Hey there, time traveller!
This article was published 12/10/2017 (252 days ago), so information in it may no longer be current.
The sudden announcement by TransCanada Pipelines to scuttle its Energy East project landed with a clang amid the environmental activist community.
Good news, to be sure, but after a year of struggles, temporary victories and then imperious Trump-issued executive orders that paved the way for completion of the Dakota Access Pipeline, it was unexpected.
It’s like pushing hard to keep the door from opening, only to have it slam shut when the person on the other side gives up and lets go.
It would be nice to think that the cancellation was a sign of corporate social responsibility, that TransCanada realized the harms (real and anticipated) of the Energy East pipeline were not worth the risk to future generations. One can always hope for such enlightenment, but no doubt this played a minor role compared to the fact that someone, finally, did the math.
Investing in pipelines these days is like investing in new whaling vessels in the late 19th century. People did not stop using whale oil lamps because we ran out of sperm whales, but because there was a smarter (and eventually cheaper) alternative.
In the same way, I recall Saudi oil minister Sheikh Ahmed Zaki Yamani’s famous 1973 line about how the Stone Age did not end because people ran out of stones. The age of oil will not end when people run out of oil, but when people realize there are smarter, eventually cheaper, and more ecologically sustainable alternatives.
Pipelines need both a source of oil and customers to buy the finished product. One without the other is pointless. The current systems (leaks and all) are managing current levels of supply and demand. New pipelines are a huge investment in a future in which oil prices will be high enough to justify collecting and refining the tar sands crude — something that implies an increasing demand.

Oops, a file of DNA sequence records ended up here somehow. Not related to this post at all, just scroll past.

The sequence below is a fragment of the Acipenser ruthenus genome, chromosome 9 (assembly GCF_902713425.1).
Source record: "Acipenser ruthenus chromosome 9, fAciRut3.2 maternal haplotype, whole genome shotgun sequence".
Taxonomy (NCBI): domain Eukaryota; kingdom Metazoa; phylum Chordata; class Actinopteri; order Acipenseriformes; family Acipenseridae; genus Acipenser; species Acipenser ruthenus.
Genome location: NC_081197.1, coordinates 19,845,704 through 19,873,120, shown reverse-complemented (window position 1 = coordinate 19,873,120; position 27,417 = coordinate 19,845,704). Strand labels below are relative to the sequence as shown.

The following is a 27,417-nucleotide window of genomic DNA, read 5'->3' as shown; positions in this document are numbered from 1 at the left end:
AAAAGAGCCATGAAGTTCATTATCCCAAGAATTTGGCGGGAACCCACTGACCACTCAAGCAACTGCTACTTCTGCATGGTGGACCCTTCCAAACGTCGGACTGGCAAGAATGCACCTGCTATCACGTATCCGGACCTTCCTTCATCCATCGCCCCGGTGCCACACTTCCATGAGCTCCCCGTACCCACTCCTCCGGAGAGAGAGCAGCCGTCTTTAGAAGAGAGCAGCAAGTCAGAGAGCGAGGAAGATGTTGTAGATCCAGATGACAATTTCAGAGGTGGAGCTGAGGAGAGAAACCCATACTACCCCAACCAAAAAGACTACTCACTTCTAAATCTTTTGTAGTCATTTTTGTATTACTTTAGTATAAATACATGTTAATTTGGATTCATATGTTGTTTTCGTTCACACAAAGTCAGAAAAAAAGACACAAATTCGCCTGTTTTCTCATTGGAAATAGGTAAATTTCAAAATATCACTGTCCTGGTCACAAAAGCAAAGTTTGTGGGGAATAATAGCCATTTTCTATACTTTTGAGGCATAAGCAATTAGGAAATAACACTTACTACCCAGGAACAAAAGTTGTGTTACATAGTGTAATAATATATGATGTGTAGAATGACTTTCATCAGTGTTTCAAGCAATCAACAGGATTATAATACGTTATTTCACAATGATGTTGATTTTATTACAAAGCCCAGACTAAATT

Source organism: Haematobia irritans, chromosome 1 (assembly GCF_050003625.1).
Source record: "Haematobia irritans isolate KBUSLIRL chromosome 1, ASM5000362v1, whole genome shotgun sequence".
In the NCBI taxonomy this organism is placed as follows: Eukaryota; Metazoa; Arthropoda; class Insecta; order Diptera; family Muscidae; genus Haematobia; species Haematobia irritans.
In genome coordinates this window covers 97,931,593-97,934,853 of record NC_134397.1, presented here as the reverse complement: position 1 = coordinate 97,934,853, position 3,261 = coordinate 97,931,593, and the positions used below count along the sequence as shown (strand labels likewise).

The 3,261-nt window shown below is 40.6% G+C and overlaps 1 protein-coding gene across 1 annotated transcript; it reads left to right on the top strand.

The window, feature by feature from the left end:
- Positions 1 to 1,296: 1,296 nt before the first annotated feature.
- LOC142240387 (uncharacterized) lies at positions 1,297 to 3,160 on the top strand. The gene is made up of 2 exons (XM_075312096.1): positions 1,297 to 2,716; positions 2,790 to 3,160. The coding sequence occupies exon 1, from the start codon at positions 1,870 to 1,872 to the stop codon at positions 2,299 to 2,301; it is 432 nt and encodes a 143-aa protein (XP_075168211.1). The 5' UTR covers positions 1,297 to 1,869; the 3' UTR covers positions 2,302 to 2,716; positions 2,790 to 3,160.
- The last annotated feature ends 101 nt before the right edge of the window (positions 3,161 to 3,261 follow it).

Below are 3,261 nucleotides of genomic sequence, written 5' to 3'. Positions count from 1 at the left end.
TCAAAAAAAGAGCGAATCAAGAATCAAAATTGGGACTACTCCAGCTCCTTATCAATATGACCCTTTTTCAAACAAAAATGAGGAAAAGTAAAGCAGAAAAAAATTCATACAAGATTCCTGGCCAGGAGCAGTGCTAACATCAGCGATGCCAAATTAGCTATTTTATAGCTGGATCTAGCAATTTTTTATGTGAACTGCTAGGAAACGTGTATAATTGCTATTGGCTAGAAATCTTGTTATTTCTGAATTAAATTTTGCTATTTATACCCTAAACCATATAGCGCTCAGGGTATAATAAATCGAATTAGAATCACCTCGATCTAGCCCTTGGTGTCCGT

Apart from inconvenient truths — such as that there is enough carbon buried in the tar sands to guarantee extinction by global warming of much of the life on Earth, including our own — the idea of an oil-needy future is seriously delusionary.
Simply put, it is bad business. I would love some forensic accounting of who is invested in these operations right now, because I suspect the money of those in charge of the fossil-fuel industry is invested elsewhere. Mutual funds, pension plans and other things that are supposed to guarantee our personal economic future, are likely the shills still paying for obsolete fossil-fuel technological infrastructure.
Pull the direct and indirect government subsidies out of the fossil fuel industry and that investment becomes even more dubious. In a warming world in which increasing greenhouse gas emissions are the harbinger of disasters, from droughts to forest fires and to hurricanes, even General Motors is making a major shift to electric vehicles. Proposing expanded investment in the fossil-fuel industry would be as popular with shareholders these days as trying to corner the market on whale oil.
Of course, we are not just talking about shareholders anymore. We also need to consider the stakeholders, the people whose lives are affected by the operations of any business, whether or not they have an investment in it. Customers, neighbours and citizens near and far can be affected by what a business does.
Any business has more than a commercial licence to operate. It also has a social licence. In effect, we give permission to corporations to operate the way they do. As consumers and citizens realize the damage that can be done to the health and well-being of their communities, their children and their futures, they are demanding changes and improvements.
A social licence can be withdrawn — by boycotts, any number of legislative barriers and by people refusing to work for or buy from a company that does terrible things. As we watch the future crumble because of the inaction of governments, the irresponsibility of corporate interests and the blind selfishness of everyone for themselves, something has to change.
TransCanada was wise to get out of the way when it did.
I wish the federal government had led the way on this decision, though, instead of ducking and dodging. Jim Carr, our minister of pipelines, has been more concerned about the greenhouse gas emission consequences of American cuts to the EnergyStar certification program than about building renewable energy infrastructure.
The path to a sustainable future does not depend upon our having energy-efficient dishwashers. We need to leave the oil in the ground and find another way, which is what other countries and industries are doing.
Remember Sheikh Yamani? Last February, Saudi Arabia announced an investment of US$30 to US$50 billion in renewable energy — and the Saudis are not running out of oil.
Peter Denton is a local sustainability consultant, writer and speaker. He chairs the policy committee of the Green Action Centre.